Rainbows, butterflies, chipmunks. Clouds part, and a ray of sunshine beams down on a grassy knoll somewhere far away from your house, the place where all that can be heard are the piercing screams coming out of your four-month-old, who seems to have suddenly developed an extraordinary lung capacity. Allow me to interpret: This red, angry, wrinkly face is saying, Give me my bottle! This spoon thing isn’t working like my bottle does! I don’t know what to do with my mouth, so I just keep shoving the food back out, and now it’s all over my face and my chins and my bib and NOT IN MY BELLY I’MHUNGRYFIXIT!


Ok, so changing up his feedings isn’t going to be as Leave It To Beaver as you thought. But at least you can still have fun at playtime, right? Think again. Even though this one isn’t technically your fault, Mother Nature is never around to take the blame she deserves. Just last week, your baby loved his kick-n-play piano gym, his tummy time pillow, and wrestling with his giraffe lovie in his Bumbo seat. Now that he is a four-month-old, he still loves these activities, but each one is punctuated with intermittent cries of pain and frustration from the mean little teeth trying to push their way through his tender gums. Not only that, but complete mastery of hand-eye-coordination is still months away, so along with the pain of teething comes the frustration of constantly fumbling the thing he wants to chew on. You may find yourself holding a squeaky giraffe in your baby’s mouth during tummy time, trying to mop up the small ocean of drool pooling on the blanket so that neither of you drowns in it, when your baby suddenly manages to kick and push in exactly the manner necessary to turn himself over. This feat is at once extraordinary, and extraordinarily terrifying for your four-month-old, who is now crying, and flailing like an overturned turtle.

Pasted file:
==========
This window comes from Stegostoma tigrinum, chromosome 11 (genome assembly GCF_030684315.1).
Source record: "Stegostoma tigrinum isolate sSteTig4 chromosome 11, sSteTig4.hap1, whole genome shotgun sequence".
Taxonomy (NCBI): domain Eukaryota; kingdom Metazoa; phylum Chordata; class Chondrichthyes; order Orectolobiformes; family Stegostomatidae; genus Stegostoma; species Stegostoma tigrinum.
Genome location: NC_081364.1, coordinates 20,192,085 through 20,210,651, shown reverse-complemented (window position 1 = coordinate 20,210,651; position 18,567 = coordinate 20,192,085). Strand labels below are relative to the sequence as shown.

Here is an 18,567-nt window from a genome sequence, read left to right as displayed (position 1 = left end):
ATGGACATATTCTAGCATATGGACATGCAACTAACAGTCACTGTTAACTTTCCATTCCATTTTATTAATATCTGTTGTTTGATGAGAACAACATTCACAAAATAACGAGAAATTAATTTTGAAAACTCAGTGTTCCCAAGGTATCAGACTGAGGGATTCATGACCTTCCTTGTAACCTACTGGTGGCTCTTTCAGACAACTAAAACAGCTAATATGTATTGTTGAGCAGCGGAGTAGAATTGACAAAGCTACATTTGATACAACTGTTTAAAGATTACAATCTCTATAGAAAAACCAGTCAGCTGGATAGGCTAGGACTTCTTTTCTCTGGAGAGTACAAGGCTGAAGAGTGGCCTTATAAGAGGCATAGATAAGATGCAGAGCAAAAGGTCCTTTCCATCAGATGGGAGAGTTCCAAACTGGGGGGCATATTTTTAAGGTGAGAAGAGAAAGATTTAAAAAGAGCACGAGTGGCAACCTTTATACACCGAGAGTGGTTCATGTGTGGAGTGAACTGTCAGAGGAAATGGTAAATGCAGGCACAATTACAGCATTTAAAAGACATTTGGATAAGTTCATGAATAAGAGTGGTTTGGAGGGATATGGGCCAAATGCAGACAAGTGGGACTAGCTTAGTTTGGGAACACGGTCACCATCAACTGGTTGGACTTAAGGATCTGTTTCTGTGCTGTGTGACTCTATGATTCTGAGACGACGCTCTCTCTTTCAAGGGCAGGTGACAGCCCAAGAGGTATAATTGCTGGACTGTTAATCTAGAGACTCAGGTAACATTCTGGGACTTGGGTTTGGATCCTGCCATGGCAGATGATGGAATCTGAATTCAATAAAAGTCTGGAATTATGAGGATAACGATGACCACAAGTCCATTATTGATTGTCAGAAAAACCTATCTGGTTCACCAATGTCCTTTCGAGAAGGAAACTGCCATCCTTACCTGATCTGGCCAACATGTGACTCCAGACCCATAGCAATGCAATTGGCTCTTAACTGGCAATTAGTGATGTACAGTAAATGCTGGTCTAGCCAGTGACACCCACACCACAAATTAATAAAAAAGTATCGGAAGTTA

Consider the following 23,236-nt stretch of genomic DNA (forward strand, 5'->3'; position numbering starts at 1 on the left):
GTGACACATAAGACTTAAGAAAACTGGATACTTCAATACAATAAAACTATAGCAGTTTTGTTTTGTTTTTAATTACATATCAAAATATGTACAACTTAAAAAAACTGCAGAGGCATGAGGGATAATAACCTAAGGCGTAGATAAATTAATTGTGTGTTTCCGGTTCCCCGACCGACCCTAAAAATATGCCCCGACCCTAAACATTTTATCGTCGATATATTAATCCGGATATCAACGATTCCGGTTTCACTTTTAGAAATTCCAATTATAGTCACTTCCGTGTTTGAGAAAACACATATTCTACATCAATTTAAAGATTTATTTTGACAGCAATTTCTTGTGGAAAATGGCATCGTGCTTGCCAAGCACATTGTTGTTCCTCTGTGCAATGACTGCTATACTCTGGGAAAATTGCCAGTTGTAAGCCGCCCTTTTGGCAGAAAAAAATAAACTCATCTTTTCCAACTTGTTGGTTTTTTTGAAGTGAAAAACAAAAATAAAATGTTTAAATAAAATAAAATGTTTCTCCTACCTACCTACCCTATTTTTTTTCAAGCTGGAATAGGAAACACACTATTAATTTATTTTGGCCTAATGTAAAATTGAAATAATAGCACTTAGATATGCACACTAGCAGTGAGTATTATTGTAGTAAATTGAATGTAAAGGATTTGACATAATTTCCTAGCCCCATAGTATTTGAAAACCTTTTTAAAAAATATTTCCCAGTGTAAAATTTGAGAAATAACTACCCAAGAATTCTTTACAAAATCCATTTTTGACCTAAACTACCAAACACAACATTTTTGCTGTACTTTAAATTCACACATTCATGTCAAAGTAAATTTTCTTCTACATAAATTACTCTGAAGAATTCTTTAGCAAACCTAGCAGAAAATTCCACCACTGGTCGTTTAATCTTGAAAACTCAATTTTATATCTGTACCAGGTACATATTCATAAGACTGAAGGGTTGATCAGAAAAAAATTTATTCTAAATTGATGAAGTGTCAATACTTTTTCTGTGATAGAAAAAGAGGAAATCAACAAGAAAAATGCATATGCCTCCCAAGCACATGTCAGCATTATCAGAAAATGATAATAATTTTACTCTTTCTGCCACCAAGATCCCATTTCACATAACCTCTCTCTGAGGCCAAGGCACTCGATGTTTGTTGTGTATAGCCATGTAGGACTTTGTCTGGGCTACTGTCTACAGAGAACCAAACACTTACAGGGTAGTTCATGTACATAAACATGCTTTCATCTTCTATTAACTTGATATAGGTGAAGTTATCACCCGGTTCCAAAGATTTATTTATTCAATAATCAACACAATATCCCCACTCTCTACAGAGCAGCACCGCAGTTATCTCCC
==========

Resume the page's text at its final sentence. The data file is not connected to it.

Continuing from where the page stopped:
Well, at least all these changes are going to wear him out, and the solid food should afford him—and you—a longer night’s rest. Right? Yes, these things are true. However, now is the time when you will pay for all those good nights of rest you’ve been bragging about since the second week of his birth, thanks to the angelically named HALO SleepSack. You have become so familiar with this product, “sleepsack’ is now a verb in your household. As in, “He’s tired. Sleepsack him.” You’ve been dutifully Velcro-swaddling your baby each night, and for many a nap, just like the nurses showed you in the hospital, because denying him access to his arms calms him down and puts him right into a deep, fairy-tale-like sleep. Sadly, denying him access to his arms is no longer a good thing. Your four-month-old can roll, and rolling over without access to one’s hands can only end in disaster. So it’s time to add sleep training to the list of changes you’ll throw at your baby this month, meaning shorter naps and interrupted sleep that will leave him over-tired and cranky, and ill-equipped to handle an entirely new diet and the painful introduction of teeth.

Nobody told me about this

Yes, they did. Everybody told you about this. Strangers told you at the store. Coworkers told you at work. Friends told you at parties, but you were too busy tuning them out and aggressively overeating from the cheese tray to take note. But it’s ok. As a new parent, you’re allowed to say things like “Nobody told me about this” with a straight face, because the people who told you understand the struggle. So this week, it’s ok to stay home. Try to soak up as many laughs and snuggles as you can, because the milestones are coming fast and furious, and pretty soon your baby will be the master of eating, sleeping, and even smiling with teeth. Don’t blink.